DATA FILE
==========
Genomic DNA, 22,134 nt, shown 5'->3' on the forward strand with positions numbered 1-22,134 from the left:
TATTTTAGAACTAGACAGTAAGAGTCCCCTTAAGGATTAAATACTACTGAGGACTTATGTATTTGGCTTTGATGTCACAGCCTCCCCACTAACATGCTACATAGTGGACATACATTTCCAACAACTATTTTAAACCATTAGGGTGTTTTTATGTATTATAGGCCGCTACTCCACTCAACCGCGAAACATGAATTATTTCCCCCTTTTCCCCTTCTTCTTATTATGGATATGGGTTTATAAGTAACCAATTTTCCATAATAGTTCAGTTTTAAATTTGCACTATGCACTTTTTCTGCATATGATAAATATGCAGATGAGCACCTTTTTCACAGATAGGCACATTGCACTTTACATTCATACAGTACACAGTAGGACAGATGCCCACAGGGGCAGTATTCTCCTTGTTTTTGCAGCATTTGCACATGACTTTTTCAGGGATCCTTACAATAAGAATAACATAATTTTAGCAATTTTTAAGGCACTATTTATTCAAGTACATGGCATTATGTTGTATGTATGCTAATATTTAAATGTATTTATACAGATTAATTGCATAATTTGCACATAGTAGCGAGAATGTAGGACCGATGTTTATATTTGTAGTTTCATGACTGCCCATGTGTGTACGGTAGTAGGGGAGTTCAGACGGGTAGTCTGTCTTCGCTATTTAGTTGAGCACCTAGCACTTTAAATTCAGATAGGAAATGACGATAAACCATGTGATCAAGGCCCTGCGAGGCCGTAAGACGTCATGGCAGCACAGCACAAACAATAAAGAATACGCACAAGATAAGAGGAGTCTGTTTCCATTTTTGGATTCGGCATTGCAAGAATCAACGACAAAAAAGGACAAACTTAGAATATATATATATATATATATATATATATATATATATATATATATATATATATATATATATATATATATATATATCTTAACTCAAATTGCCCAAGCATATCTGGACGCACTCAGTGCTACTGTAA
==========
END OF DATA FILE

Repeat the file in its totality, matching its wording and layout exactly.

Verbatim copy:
Genomic DNA, 22,134 nt, shown 5'->3' on the forward strand with positions numbered 1-22,134 from the left:
TATTTTAGAACTAGACAGTAAGAGTCCCCTTAAGGATTAAATACTACTGAGGACTTATGTATTTGGCTTTGATGTCACAGCCTCCCCACTAACATGCTACATAGTGGACATACATTTCCAACAACTATTTTAAACCATTAGGGTGTTTTTATGTATTATAGGCCGCTACTCCACTCAACCGCGAAACATGAATTATTTCCCCCTTTTCCCCTTCTTCTTATTATGGATATGGGTTTATAAGTAACCAATTTTCCATAATAGTTCAGTTTTAAATTTGCACTATGCACTTTTTCTGCATATGATAAATATGCAGATGAGCACCTTTTTCACAGATAGGCACATTGCACTTTACATTCATACAGTACACAGTAGGACAGATGCCCACAGGGGCAGTATTCTCCTTGTTTTTGCAGCATTTGCACATGACTTTTTCAGGGATCCTTACAATAAGAATAACATAATTTTAGCAATTTTTAAGGCACTATTTATTCAAGTACATGGCATTATGTTGTATGTATGCTAATATTTAAATGTATTTATACAGATTAATTGCATAATTTGCACATAGTAGCGAGAATGTAGGACCGATGTTTATATTTGTAGTTTCATGACTGCCCATGTGTGTACGGTAGTAGGGGAGTTCAGACGGGTAGTCTGTCTTCGCTATTTAGTTGAGCACCTAGCACTTTAAATTCAGATAGGAAATGACGATAAACCATGTGATCAAGGCCCTGCGAGGCCGTAAGACGTCATGGCAGCACAGCACAAACAATAAAGAATACGCACAAGATAAGAGGAGTCTGTTTCCATTTTTGGATTCGGCATTGCAAGAATCAACGACAAAAAAGGACAAACTTAGAATATATATATATATATATATATATATATATATATATATATATATATATATATATATATATATATATATATATATCTTAACTCAAATTGCCCAAGCATATCTGGACGCACTCAGTGCTACTGTAA